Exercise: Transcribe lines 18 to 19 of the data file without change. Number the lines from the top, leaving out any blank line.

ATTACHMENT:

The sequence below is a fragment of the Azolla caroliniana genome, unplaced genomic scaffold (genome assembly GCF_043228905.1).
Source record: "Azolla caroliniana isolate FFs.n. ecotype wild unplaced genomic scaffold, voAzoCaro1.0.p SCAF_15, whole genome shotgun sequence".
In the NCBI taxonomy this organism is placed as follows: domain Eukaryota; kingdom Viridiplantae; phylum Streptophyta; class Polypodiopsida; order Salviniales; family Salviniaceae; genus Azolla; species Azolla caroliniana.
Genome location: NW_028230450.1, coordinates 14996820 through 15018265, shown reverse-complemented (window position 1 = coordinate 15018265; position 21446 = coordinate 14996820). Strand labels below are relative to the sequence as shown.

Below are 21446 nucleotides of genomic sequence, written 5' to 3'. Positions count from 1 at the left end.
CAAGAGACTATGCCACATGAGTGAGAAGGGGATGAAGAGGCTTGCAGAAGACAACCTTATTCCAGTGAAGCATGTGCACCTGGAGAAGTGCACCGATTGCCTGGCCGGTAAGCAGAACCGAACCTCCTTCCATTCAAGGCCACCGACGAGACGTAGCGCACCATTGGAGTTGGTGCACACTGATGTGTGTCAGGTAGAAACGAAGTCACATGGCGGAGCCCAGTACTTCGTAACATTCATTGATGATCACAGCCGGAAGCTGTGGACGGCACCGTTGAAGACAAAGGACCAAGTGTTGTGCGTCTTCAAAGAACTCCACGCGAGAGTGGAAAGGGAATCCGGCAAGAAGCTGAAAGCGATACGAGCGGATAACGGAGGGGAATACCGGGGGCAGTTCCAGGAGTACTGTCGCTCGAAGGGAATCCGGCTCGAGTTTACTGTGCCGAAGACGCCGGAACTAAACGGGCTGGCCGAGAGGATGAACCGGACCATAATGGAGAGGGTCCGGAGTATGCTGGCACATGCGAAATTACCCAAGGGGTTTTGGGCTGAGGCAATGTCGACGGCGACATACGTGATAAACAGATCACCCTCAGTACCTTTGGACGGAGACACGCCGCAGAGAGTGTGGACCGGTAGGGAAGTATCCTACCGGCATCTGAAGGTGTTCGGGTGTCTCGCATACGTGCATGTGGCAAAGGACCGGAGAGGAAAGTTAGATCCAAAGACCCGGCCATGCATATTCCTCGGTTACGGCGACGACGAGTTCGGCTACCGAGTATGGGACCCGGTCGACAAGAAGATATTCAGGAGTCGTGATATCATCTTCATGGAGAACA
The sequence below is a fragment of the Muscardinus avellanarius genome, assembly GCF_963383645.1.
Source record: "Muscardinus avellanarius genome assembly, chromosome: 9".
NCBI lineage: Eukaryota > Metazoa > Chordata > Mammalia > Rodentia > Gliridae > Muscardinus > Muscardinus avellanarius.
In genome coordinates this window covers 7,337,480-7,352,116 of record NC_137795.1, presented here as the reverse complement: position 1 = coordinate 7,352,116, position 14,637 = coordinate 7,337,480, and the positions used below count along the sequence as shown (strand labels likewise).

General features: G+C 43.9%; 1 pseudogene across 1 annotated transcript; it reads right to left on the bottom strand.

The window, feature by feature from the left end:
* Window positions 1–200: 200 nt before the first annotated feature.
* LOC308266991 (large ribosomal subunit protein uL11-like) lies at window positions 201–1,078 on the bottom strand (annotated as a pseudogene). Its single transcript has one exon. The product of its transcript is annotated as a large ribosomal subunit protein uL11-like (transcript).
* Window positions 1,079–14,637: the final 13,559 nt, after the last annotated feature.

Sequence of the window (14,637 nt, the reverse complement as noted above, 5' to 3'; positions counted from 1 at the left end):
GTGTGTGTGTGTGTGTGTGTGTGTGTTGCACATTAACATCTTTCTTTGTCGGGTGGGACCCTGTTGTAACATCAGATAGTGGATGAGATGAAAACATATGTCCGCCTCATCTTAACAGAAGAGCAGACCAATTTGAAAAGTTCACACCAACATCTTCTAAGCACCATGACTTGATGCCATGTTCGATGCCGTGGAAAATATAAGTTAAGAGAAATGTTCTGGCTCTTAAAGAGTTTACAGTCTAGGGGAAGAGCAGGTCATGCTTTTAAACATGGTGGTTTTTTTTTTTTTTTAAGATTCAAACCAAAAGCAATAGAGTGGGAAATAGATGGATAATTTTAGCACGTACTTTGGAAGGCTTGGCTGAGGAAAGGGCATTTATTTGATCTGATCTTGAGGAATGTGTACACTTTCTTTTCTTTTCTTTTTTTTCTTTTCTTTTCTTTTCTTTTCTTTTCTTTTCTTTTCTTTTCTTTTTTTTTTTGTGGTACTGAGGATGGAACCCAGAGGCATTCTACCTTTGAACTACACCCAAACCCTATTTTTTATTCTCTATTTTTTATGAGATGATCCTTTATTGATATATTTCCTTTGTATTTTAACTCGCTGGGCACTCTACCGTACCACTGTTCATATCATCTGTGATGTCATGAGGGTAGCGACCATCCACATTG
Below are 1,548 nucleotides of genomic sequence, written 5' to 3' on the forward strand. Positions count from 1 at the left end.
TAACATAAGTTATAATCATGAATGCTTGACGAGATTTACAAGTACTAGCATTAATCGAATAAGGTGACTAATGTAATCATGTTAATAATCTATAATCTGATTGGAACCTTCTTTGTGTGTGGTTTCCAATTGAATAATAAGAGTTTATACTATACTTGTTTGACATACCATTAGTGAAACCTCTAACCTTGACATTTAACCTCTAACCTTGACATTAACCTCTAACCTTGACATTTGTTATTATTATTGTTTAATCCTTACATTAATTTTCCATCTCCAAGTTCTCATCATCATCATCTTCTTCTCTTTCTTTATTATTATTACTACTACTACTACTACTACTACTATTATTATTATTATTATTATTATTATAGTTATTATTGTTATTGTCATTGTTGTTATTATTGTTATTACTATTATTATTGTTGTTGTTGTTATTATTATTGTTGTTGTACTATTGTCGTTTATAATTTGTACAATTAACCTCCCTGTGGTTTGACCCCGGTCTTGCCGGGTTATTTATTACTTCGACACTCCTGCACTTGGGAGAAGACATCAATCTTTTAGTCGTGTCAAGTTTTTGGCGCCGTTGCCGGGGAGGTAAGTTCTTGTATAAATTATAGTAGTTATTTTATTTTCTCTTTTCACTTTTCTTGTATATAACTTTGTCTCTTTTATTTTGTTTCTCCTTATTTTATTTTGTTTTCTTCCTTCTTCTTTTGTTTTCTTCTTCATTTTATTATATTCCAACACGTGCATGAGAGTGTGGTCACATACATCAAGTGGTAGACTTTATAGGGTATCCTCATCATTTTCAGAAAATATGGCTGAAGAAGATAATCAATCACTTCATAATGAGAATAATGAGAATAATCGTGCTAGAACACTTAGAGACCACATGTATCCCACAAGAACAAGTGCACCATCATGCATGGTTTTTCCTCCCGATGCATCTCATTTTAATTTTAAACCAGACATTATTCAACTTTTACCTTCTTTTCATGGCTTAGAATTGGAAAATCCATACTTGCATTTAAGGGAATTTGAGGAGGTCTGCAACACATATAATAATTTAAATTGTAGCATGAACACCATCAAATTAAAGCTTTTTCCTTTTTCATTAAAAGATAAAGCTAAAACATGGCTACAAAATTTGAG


Below are 1,548 nucleotides of genomic sequence, written 5' to 3' on the forward strand. Positions count from 1 at the left end.
TAACATAAGTTATAATCATGAATGCTTGACGAGATTTACAAGTACTAGCATTAATCGAATAAGGTGACTAATGTAATCATGTTAATAATCTATAATCTGATTGGAACCTTCTTTGTGTGTGGTTTCCAATTGAATAATAAGAGTTTATACTATACTTGTTTGACATACCATTAGTGAAACCTCTAACCTTGACATTTAACCTCTAACCTTGACATTAACCTCTAACCTTGACATTTGTTATTATTATTGTTTAATCCTTACATTAATTTTCCATCTCCAAGTTCTCATCATCATCATCTTCTTCTCTTTCTTTATTATTATTACTACTACTACTACTACTACTACTATTATTATTATTATTATTATTATTATAGTTATTATTGTTATTGTCATTGTTGTTATTATTGTTATTACTATTATTATTGTTGTTGTTGTTATTATTATTGTTGTTGTACTATTGTCGTTTATAATTTGTACAATTAACCTCCCTGTGGTTTGACCCCGGTCTTGCCGGGTTATTTATTACTTCGACACTCCTGCACTTGGGAGAAGACATCAATCTTTTAGTCGTGTCAAGTTTTTGGCGCCGTTGCCGGGGAGGTAAGTTCTTGTATAAATTATAGTAGTTATTTTATTTTCTCTTTTCACTTTTCTTGTATATAACTTTGTCTCTTTTATTTTGTTTCTCCTTATTTTATTTTGTTTTCTTCCTTCTTCTTTTGTTTTCTTCTTCATTTTATTATATTCCAACACGTGCATGAGAGTGTGGTCACATACATCAAGTGGTAGACTTTATAGGGTATCCTCATCATTTTCAGAAAATATGGCTGAAGAAGATAATCAATCACTTCATAATGAGAATAATGAGAATAATCGTGCTAGAACACTTAGAGACCACATGTATCCCACAAGAACAAGTGCACCATCATGCATGGTTTTTCCTCCCGATGCATCTCATTTTAATTTTAAACCAGACATTATTCAACTTTTACCTTCTTTTCATGGCTTAGAATTGGAAAATCCATACTTGCATTTAAGGGAATTTGAGGAGGTCTGCAACACATATAATAATTTAAATTGTAGCATGAACACCATCAAATTAAAGCTTTTTCCTTTTTCATTAAAAGATAAAGCTAAAACATGGCTACAAAATTTGAG